other words it is a measure of average elasticity i.e. the
elasticity at the midpoint of the chord that connects
the two points on the demand curve defined by the
initial and new price levels.
Methods of Measuring Elasticity
Contd…
 Total Outlay Method (Marshall)
 Elasticity is measured by comparing expenditure levels before and
after any change in price, i.e. whether the new expenditure is more
than, or less than, or equal to the initial expenditure level.
 Degrees
 When demand is elastic, a decrease in price will result in an
increase in the revenue (sales).
 When demand is inelastic, a decrease in price will result in a
decrease in the revenue (sales).
 When demand is unit-elastic, an increase (or a decrease) in
price will not change the revenue (sales)
Income Elasticity of Demand (ey)
 ey measures the degree of responsiveness of demand for a
good to a given change in income, ceteris paribus.

Proportion ate change in quantity demanded of commodity X


ey =
Proportion ate change in income of consumer

 Degrees:
 Positive income elasticity
Demand rises as income rises and vice versa

 Normal good

 Negative income elasticity


 Demand falls as income rises and vice versa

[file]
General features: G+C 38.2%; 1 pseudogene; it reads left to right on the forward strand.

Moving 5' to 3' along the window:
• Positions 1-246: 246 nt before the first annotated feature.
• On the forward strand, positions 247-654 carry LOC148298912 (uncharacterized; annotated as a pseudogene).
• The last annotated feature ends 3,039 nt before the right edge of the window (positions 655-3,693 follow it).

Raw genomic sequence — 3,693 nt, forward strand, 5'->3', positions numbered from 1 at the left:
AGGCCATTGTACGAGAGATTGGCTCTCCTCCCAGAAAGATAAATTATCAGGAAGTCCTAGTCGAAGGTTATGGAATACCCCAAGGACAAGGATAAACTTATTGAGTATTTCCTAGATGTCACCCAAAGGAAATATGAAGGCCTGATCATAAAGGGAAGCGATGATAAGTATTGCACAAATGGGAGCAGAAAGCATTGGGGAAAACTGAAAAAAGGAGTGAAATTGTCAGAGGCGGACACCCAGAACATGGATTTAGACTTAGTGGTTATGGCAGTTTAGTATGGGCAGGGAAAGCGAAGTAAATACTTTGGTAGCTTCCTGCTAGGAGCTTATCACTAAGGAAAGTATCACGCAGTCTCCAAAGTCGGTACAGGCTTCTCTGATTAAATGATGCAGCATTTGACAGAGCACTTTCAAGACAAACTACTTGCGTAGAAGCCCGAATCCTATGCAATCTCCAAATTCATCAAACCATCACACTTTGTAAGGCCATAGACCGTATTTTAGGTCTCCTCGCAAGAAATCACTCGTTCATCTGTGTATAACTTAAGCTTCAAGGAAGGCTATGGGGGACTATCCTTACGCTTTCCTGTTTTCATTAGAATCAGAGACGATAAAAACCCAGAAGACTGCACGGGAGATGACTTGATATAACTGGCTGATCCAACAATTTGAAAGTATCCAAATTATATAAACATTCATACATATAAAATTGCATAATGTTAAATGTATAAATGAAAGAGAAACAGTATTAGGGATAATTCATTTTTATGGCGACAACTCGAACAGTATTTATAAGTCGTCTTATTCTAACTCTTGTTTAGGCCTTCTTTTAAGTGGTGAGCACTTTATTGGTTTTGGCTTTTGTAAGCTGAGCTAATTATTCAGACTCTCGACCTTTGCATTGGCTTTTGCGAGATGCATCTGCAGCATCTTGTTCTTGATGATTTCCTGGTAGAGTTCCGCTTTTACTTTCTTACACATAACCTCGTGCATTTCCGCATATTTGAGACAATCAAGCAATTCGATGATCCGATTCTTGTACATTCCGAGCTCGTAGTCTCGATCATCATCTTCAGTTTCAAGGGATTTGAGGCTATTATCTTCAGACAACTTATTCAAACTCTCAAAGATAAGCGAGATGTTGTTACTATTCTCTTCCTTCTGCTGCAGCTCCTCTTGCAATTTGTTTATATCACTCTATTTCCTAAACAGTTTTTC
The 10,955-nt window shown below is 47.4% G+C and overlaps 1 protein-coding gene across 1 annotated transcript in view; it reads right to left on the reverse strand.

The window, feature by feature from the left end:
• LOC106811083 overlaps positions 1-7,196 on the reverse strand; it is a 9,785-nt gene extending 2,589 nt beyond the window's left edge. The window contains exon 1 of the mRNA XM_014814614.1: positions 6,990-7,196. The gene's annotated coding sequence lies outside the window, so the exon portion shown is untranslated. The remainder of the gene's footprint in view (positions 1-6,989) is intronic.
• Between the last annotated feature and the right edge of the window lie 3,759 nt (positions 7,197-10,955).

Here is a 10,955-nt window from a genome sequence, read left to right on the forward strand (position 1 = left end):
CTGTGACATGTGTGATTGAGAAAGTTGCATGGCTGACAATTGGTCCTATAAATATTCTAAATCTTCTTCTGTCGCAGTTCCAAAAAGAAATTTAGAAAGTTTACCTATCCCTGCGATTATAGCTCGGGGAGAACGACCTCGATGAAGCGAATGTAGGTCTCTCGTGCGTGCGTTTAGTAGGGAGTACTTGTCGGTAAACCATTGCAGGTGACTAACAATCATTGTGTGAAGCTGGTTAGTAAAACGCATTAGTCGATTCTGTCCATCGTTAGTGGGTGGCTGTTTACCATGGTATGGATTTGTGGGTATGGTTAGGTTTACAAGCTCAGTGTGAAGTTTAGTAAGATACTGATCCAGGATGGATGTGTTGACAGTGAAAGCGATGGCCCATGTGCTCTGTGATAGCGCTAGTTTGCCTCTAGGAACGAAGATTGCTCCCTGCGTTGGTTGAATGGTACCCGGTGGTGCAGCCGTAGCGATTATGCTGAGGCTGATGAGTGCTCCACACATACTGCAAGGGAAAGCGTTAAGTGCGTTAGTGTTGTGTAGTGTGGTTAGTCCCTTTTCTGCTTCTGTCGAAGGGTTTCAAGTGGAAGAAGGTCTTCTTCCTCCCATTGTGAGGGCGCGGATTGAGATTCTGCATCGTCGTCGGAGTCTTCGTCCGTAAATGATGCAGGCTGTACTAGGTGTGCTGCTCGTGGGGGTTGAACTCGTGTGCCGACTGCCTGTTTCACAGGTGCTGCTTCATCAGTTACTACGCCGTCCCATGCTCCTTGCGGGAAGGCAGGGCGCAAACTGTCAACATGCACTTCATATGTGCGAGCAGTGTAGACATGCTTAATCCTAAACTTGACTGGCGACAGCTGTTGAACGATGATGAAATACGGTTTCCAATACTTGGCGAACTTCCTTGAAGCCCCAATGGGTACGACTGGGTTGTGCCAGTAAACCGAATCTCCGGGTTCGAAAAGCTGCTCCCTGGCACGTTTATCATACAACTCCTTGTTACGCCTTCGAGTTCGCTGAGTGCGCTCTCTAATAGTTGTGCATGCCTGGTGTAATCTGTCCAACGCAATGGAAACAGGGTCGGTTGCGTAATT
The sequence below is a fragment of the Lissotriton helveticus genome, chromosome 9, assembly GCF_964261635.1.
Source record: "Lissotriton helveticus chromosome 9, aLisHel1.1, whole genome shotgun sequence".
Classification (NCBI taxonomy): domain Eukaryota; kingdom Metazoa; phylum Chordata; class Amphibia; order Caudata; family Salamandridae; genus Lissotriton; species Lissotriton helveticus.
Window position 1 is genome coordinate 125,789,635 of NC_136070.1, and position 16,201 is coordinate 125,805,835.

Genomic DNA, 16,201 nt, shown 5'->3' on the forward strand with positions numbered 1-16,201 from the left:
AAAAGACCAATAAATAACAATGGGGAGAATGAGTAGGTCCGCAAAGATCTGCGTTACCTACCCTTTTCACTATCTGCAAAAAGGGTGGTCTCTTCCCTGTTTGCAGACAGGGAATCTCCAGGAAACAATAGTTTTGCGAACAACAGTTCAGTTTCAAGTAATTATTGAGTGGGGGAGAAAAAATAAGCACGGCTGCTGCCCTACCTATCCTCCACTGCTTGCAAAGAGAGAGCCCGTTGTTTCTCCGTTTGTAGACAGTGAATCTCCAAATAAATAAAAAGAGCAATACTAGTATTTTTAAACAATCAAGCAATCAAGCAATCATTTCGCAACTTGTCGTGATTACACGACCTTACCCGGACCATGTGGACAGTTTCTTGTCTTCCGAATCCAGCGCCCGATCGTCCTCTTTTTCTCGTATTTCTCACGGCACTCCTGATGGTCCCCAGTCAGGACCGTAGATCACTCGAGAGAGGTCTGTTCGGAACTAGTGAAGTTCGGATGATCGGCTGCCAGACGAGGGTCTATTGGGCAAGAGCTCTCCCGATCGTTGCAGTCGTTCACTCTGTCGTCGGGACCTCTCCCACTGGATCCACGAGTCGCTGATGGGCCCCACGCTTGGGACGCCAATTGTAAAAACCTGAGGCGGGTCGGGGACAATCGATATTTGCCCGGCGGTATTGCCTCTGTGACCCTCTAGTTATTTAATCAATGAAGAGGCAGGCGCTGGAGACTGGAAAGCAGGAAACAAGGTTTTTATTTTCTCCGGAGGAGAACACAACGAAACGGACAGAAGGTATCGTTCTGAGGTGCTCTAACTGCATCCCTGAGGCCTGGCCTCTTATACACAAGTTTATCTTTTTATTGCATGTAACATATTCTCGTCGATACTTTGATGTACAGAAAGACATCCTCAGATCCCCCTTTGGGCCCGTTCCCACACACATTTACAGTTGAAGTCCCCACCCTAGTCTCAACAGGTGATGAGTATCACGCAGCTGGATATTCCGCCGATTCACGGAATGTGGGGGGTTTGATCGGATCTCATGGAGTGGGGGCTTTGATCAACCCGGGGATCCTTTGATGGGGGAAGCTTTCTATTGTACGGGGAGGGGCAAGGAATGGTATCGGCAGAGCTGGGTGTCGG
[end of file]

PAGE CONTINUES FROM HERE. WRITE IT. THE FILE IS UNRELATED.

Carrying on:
 Inferior good
Cross Elasticity of Demand
 ec measures the responsiveness of demand of one
good to changes in the price of a related good

Proportion ate change in quantity demanded of commodity X


ec =
Proportion ate change in price of commodity Y

 Degrees
 Negative Cross Elasticity
 Complementary goods
 Positive Cross Elasticity
 Substitute goods
Promotional Elasticity of Demand

 Advertising (or promotional) elasticity of demand (ea) measures the


effect of incurring an “expenditure” on advertising, vis-à-vis an increase
in demand, ceteris paribus.
 Some goods (like consumer goods) are more responsive to advertising
than others (like heavy capital equipments).

Proportion ate change in quantity demanded (or sales) of commodity X


ea =
Proportion ate change in advertisin g expenditur e
 Degrees
 ea>1
 Firm should go for heavy expenditure on advertisement.